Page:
Many times, when we talk about AMD processors, the term Infinity Fabric is mentioned, and it is something that is taken for technology as if it were the “nothing else” of the time. However, not many people know what Infinity Fabric is and what it consists of, so if you want to know, then we are going to tell you all about it.
Surely you are already aware that a modern processor is not a single chip literally speaking, but consists of many subsystems interconnected with each other. Thus, in a processor we find among other things the processor itself, the cache, the memory controller, etc., and obviously they must be connected to each other in some way to be able to communicate.
What is AMD Infinity Fabric?
Infinity Fabric, also known simply by its acronym IF, is a proprietary system interconnect architecture (meaning it cannot be used by the competition) that facilitates the transmission of data and control across all linked components. This architecture is used by all microarchitectures for recent AMD CPUs, such as Zen, but also for graphics (Vega, for example), as well as any other additional accelerators that they use. AMD introduced it and has been using it since April 2017.
This interconnects architecture consists of two separate communication planes: SDF (Scalable Data Fabric) and SCF (Scalable Control Fabric). SDF is the primary means by which data moves through the system between two endpoints, while SDF can have dozens of connection points connecting, for example, the physical layers of PCIe, memory controllers, USB controllers and the various drives. computing and execution.
Thus, the SDF is a superset of what was previously HyperTransport but with memory coherence, while SCF is a complementary plane that handles the transmission of the various system control signals, including aspects such as thermal and power management, tests , security and third party IPs. With these two blueprints, AMD can efficiently scale many basic computing blocks.
Essentially and by way of summary, Infinity Fabric is the “technology” (although it is really an architecture) of the interconnection of the internal components of an AMD processor, including of course the iGPU in the case of having it, the memory controller, thermal sensors and speed, USB controller and even the network card if the chip in question is a NoC (Network on a Chip). AMD does this on two different planes to facilitate the transmission of data more efficiently and to be able to put integrated security systems in between.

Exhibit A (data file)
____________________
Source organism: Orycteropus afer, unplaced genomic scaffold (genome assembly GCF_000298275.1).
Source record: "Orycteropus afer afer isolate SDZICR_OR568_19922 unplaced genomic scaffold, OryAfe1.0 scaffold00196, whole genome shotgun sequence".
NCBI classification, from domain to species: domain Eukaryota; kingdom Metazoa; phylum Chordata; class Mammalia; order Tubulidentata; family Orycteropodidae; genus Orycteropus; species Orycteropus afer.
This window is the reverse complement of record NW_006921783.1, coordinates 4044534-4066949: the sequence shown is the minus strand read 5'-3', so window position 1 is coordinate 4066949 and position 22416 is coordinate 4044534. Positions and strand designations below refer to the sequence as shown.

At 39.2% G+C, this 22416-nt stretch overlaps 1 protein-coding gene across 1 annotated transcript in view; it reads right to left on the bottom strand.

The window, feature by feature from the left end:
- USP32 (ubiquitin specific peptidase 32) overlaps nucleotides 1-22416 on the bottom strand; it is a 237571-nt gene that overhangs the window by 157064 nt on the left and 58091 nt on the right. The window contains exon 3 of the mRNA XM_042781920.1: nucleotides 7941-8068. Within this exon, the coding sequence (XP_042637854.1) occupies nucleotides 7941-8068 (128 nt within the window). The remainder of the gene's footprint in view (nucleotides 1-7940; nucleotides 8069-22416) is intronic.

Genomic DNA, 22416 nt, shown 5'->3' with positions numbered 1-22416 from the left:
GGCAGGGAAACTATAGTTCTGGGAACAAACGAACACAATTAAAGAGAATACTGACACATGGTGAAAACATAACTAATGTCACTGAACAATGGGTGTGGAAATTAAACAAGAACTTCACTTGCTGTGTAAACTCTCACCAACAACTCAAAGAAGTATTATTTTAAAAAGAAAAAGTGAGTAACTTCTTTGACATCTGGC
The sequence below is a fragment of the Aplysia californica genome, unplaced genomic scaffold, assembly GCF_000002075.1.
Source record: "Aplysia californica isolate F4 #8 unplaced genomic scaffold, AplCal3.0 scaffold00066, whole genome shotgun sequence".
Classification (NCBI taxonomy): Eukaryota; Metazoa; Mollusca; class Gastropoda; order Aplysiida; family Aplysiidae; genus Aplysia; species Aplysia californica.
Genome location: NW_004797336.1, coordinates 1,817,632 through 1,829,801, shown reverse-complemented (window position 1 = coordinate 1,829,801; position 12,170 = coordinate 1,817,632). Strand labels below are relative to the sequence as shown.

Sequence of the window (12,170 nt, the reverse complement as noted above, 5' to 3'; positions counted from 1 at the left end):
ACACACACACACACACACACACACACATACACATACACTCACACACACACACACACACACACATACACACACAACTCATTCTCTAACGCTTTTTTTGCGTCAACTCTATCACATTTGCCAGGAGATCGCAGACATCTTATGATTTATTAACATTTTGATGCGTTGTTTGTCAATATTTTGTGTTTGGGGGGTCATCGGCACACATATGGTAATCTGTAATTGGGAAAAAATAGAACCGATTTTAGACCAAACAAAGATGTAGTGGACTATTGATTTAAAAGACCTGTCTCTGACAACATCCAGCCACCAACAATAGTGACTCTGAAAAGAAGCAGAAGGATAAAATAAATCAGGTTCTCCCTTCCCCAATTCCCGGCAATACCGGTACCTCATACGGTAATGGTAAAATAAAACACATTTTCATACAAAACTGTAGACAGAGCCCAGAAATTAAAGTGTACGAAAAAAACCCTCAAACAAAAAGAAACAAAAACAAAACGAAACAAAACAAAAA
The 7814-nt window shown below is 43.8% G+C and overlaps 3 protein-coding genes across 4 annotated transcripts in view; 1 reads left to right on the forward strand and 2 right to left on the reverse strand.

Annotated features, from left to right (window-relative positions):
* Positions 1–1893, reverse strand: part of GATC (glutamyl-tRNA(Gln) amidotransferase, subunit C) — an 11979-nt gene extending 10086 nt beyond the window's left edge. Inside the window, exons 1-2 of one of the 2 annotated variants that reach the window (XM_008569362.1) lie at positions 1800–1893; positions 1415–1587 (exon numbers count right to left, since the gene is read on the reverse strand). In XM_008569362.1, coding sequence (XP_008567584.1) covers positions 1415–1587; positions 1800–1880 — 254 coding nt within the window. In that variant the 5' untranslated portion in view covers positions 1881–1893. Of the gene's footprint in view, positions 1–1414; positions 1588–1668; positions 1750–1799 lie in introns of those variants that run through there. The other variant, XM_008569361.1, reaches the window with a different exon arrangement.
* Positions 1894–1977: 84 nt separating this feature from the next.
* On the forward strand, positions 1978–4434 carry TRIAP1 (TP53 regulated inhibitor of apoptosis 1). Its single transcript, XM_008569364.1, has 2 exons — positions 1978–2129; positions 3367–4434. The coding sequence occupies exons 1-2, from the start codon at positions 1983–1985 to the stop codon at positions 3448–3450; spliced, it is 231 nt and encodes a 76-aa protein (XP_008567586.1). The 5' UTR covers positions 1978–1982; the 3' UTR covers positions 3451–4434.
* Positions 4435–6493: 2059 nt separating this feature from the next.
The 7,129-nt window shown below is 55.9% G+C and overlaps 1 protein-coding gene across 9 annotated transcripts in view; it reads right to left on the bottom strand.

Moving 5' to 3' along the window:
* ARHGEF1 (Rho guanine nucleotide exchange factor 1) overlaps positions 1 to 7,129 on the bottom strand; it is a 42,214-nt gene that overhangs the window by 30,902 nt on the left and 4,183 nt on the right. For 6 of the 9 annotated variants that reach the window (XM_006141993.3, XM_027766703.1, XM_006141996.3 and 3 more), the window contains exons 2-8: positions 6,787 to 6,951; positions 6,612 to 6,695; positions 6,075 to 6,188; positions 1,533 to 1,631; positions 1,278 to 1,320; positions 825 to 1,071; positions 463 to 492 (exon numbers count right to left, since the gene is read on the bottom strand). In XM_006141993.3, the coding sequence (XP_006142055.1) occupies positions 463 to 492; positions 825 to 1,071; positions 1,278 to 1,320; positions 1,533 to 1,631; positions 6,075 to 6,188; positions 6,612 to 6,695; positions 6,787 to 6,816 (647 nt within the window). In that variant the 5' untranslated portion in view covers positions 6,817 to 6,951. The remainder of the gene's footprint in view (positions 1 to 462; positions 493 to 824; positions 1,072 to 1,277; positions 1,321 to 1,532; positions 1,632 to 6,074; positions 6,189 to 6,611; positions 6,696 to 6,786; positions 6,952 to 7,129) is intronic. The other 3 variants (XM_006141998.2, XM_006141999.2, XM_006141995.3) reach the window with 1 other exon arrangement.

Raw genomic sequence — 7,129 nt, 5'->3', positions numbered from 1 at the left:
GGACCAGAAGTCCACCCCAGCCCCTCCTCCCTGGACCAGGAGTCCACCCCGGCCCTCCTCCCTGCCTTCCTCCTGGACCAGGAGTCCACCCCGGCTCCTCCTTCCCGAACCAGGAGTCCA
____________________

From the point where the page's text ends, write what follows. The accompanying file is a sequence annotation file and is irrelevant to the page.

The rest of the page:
What applications does it have in AMD Zen processors?
As we said at the beginning, this interconnect architecture was initially introduced by Mark Papermaster (AMD CTO) in April 2017 and was used for the first time with the premiere of the Zen architecture of AMD processors. More specifically, the Zen cores built into AMD’s Zeppelin processors (Ryzen and 1st Gen EPYC) are designed to scale from a single matrix configuration to a multi-chip 4 matrix package. Each Zeppelin core consists of four IFOP SerDes and two IFIS SerDes.
In a four-die chip pack, as in the case of EPYC processors, two of the dies are rotated 180 degrees and each is linked directly to all the others within the pack. Assuming that the system is using 2666 MHz DDR4 RAM (that is, the MEMCLK of the DRAM is 1333.33 MHz), each of the matrix links has a bandwidth of 42.667 GB / s, while the system will have a total bisectional bandwidth of 170,667 GB / s.
In other words, Infinity Fabric assumed that since its implementation in the first generation Zeppelin cores, AMD was even able to interconnect several dies within the same package. AMD redesigned HyperTransport as a software-defined interconnect fabric and as such has independent and scalable data and control paths. In software-defined networks (SDN), these routes are called planes (as we have seen before, SDF and SCF) and the architecture implementation is similar.
For us to understand each other, Infinity Fabric is a kind of evolution of HyperTransport, memory coherent and scalable, so that it will remain – unless some revolutionary discovery is made in the short term – the interconnect technology used by AMD for many, many years. . Also, remember that they have the patent, and that means that Intel or other processor manufacturers will not be able to use it.